Slime-san Super Slime Edition (Xbox One) Review

By Sandy Kirchner-Wilson 28.05.2019

Review for Slime-san Super Slime Edition on Xbox One

Slime-san was developed by Fabraz, and published by HeadsUp Games. It's the company's fourth title, and from the press kit, one could safely deduce that it's extremely proud of it. This particular SuperSlime edition is the feature complete version of the original, which was initially released on PC, featuring all three "campaigns," and a slew of extra levels and other features. It's been released on all major consoles including Nintendo switch for those wanting a portable version.

Beginning with gameplay and level design, Slime-san feels very similar to Super Meat Boy, each level is a self-contained room, with a specific platforming challenge, which can be something akin to the "floor is acid" scenarios to bosses. The levels have a simple goal, run from one side to the other and do it fast enough to outrun the digestive acids of the giant worm (more on this later). The control scheme allows for three main moves and these moves are tested extensively by each of the levels. This is done via obstacle placement, and a reasonably good variety of enemies.

Overall the design of the levels is excellent, and provides a fair challenge - however, one of the major problems that rear their head every few levels, was the enemy placement, a big downside of the level design. The enemies are interesting and challenging, but some levels will put the player in an area that's way too small to avoid enemies while moving fast enough to complete a level, and while some will say that the way to get past this is through dying and learning, this doesn't feel like the case in the few levels that suffer from the issue.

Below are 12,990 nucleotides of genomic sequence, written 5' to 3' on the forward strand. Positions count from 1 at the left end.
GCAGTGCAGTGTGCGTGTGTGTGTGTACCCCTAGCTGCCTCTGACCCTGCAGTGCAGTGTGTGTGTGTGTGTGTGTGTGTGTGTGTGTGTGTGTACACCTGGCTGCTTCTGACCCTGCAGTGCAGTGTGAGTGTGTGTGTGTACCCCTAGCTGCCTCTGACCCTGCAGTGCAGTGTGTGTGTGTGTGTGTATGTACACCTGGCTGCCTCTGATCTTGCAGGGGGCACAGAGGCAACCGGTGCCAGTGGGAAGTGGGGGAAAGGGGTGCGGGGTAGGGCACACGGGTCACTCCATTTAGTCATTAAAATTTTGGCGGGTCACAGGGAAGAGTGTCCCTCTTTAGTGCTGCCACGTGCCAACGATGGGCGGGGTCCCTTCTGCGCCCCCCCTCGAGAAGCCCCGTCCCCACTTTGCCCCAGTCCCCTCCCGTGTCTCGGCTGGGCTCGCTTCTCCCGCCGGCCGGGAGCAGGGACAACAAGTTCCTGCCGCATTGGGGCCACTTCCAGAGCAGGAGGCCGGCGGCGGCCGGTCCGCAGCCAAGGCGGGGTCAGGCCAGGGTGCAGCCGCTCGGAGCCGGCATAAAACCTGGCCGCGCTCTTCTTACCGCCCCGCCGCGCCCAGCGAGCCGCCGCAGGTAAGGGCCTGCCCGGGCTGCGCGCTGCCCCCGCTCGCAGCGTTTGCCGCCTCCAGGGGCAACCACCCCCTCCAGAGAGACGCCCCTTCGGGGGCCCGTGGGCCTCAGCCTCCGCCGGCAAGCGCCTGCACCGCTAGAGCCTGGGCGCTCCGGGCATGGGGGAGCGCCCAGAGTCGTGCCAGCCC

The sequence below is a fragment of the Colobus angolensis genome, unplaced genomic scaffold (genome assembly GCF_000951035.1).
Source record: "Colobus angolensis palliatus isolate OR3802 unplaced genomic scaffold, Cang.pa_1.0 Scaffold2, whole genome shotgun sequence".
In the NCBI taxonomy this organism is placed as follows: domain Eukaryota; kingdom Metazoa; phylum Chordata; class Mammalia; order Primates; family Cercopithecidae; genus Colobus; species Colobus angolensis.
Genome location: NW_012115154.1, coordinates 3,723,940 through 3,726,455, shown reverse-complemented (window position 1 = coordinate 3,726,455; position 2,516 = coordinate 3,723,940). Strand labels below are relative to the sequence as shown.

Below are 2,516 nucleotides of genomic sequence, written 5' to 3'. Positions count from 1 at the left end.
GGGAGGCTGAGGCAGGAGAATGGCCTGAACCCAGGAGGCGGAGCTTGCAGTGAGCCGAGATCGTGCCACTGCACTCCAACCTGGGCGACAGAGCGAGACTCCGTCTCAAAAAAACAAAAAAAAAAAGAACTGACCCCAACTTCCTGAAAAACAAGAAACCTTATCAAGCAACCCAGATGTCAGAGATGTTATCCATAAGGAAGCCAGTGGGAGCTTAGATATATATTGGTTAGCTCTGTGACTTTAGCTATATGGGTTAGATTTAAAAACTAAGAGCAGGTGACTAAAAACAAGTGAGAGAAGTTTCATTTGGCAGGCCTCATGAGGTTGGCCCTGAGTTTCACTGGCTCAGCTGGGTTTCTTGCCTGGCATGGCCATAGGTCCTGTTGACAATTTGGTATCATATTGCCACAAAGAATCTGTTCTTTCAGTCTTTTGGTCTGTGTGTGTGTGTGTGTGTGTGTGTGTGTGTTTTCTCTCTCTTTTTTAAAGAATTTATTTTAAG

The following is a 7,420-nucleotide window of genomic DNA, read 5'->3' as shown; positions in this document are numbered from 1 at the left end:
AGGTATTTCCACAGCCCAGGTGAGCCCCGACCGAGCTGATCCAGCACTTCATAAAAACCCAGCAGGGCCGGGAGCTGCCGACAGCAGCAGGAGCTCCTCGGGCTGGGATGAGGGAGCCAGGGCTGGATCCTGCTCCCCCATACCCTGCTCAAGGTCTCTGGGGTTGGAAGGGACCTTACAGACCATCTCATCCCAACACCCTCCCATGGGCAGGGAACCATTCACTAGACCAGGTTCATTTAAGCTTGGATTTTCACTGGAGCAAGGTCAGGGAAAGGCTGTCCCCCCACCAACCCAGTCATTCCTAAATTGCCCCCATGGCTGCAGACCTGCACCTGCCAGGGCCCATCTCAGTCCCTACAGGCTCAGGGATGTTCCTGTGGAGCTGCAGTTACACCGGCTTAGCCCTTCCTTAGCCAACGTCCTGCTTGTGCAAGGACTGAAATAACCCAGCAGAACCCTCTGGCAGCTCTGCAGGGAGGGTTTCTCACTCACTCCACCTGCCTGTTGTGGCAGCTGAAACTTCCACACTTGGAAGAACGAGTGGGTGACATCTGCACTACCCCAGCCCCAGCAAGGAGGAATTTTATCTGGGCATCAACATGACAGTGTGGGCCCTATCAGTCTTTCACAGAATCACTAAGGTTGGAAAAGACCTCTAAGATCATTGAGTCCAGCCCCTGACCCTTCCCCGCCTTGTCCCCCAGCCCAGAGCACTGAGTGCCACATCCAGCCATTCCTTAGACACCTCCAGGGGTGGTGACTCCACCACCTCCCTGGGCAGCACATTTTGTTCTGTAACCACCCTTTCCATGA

Screenshot for Slime-san Super Slime Edition on Xbox One

So why is Slime-san in the worm? Well, as the story goes, Slime-san was "sliming around" in the forest, minding his own business, when he got swallowed up by the titular worm. He decides to run so he doesn't get digested, and to try and save everyone else the worm has eaten on the way out. This is why the levels have time limits, and, to be honest, it's nice to have a reasons for them however, this is as deep as the story goes.

The characters that the player can speak to are interesting, but them being optional interactions, there isn't a lot to see in them during the sections where talking is possible. These parts, called 'towns,' are where the player gets a break from the frantic platforming action. These breaks are essential as breaks between blocks of levels for players to catch their breath and for the game's pacing to be set correctly.

Screenshot for Slime-san Super Slime Edition on Xbox One

Gameplay is simple and relies on three core skills: jumping; dashing... and "slime-ing." Jumping is satisfying, and can be used to scale walls; wall jumping up the side of an individual wall is possible. Dashing gives the player a very quick movement that can be used to avoid obstacles and enemies or to extend a jump, something that this relies on heavily in earlier levels. "Slime-ing" is done when you have Slime-san pass through certain platforms. This is a key mechanic and leads to some levels requiring on-the-fly strategy and planning to succeed. The rest of the gameplay features are built to compliment these core mechanics.